Health care: Are you really satisfied?

If you truly are satisfied with your health care, I would venture to say you won’t be for long. You may be satisfied with your health insurance, but with the rising cost of care, you likely have not been pleased with increased cost-sharing, rise in premiums, deductibles and/or co pays. (Premiums in New Hampshire have risen 95 percent since 2000.)

You may be satisfied with your primary care provider, but with a threatening primary care physician shortage, over time having easy access to a primary care provider may only be a luxury (residency spots in family medicine have declined over 50 percent in the last 10 year). You may be satisfied that your employer helps cover a portion of your insurance costs, but with a national and state trend to reduce or eliminate this benefit and with a weakened economy, your employer-based health insurance coverage may not be there for you in the future. (In New Hampshire, 75 percent of employers are small businesses, with employer coverage declining recently to only 51 percent.)

You may be satisfied with your public insurance plan (Medicare, Medicaid, VA) or your private insurance plan, but with relentless medical inflation, the status quo of your plan’s benefit package may be financially unsustainable. (In New Hampshire, family premiums cost nearly $15,000, about the annual earnings at a full-time, minimum-wage job.)

A national survey of businesses just released by the Kaiser Family Foundation and the Health Research & Educational Trust found that, since 1999, health insurance premiums for families rose 131 percent, far more than the general rate of inflation, which increased 28 percent over the same period.

The annual survey of more than 2,000 companies found that 40 percent of small-business employees enrolled in individual health plans pay annual deductibles of $1,000 or more. That’s almost twice the number who paid that much in 2007.

And as insurance costs increase, workers are also picking up a larger share. The average employee with family coverage paid 26 percent of the premium, the study found, but 41 percent of companies said they are “very likely” or “somewhat likely” to increase the amount employees pay for coverage in the next year, according to an article in the Sept. 17 issue In short, certain change is required.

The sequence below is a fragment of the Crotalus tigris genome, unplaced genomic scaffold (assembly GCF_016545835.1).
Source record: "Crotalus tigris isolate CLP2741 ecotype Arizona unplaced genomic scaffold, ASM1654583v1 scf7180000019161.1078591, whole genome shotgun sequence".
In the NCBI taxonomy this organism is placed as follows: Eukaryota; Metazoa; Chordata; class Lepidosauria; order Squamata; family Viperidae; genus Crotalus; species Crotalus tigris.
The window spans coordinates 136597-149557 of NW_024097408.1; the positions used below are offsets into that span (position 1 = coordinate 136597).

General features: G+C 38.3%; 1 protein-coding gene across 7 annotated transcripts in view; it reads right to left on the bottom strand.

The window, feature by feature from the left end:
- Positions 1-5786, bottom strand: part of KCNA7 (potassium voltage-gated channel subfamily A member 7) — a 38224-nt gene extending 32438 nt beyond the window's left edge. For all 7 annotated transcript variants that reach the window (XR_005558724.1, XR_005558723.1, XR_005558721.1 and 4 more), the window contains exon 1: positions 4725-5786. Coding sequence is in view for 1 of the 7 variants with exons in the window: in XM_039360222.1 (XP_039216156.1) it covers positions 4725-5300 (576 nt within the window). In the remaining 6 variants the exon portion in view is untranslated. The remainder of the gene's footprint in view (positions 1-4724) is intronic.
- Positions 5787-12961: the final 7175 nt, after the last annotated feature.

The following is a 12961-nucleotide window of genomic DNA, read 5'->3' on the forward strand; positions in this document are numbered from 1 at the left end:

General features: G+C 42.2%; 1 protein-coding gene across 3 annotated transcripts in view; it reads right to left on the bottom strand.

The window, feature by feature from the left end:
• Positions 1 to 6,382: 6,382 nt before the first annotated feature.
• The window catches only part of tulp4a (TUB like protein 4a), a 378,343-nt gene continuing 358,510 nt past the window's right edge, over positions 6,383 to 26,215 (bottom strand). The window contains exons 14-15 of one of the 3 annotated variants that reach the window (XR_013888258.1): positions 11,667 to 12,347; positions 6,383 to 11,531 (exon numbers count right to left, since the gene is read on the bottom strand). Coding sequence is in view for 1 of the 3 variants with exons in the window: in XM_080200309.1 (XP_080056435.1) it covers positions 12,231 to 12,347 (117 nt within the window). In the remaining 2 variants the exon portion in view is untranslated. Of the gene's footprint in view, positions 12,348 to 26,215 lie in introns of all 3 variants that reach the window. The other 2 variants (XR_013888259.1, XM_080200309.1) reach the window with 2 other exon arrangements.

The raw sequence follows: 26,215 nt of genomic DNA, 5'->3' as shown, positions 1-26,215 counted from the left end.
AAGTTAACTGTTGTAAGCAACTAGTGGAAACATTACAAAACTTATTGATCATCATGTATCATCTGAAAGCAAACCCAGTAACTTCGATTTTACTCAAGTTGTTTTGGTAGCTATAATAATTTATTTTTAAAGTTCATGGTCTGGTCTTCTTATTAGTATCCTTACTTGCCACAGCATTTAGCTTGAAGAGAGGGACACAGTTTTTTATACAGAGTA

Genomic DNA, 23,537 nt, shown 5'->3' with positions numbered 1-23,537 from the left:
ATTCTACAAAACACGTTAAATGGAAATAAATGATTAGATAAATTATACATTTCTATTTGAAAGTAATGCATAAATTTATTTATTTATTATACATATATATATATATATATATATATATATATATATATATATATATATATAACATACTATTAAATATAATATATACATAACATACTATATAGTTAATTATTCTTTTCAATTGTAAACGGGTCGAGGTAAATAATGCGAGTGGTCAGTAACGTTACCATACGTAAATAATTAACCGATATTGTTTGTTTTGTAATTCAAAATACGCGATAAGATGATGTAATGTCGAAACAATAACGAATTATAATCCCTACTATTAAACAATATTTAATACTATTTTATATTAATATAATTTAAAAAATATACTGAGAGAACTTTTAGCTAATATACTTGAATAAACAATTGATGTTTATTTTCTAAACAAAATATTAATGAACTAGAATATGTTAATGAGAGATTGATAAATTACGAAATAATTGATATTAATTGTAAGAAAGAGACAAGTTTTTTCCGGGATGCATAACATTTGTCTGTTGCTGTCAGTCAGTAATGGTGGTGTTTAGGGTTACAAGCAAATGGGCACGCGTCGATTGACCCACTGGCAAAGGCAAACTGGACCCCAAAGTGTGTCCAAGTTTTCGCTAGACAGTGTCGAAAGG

The question becomes, which change? From my point of view, from within the system, health-care reform is about health systems reform, not just health insurance reform. It is about reimbursement for care that delivers healthy outcomes, not just for performing tests or procedures.

It is about building a health-care system and a physician workforce that will be there for you, your children and your grandchildren. 

It is about moving away from our wasteful patchwork system and building a comprehensive coordinated system that financially and clinically integrates all your care, including your primary and specialty medical care, oral health, behavioral health and hospital care.

It is about coverage and access to care that is available and affordable for everyone.

No one in this country or in this state believes change will be easy. And to be sure, any true reform is complicated. There is no one solution. However, we deserve a balanced, honest and civil exchange about the reform. And while our congressional delegation may have different perspectives on how to make the necessary changes, they all agree on one thing: community health centers work — and must be supported and encouraged to grow.

Community health centers are nonprofit practices across the nation serving nearly 20 million patients. In New Hampshire, they serve as a health home for over 107,000 patients, offering quality, comprehensive, and integrated care to everyone in their community — regardless of ability to pay.

The research is striking and the data are clear that the centers provide patients with healthy outcomes while saving the overall health-care system on average over 30 percent. Their cost savings are due to patient and family involvement in their own care — everyone focusing on coordinating primary/preventive medical, oral and behavioral health care managing chronic illness and reducing emergency and hospital care.

Our current system is fragmented and on an unsustainable trajectory. Let’s work together to examine and repair what is broken while we continue to invest in what works.

Teresa Stack Kuenning is executive director of the Bi-State Primary Care Association.

Categories: Opinion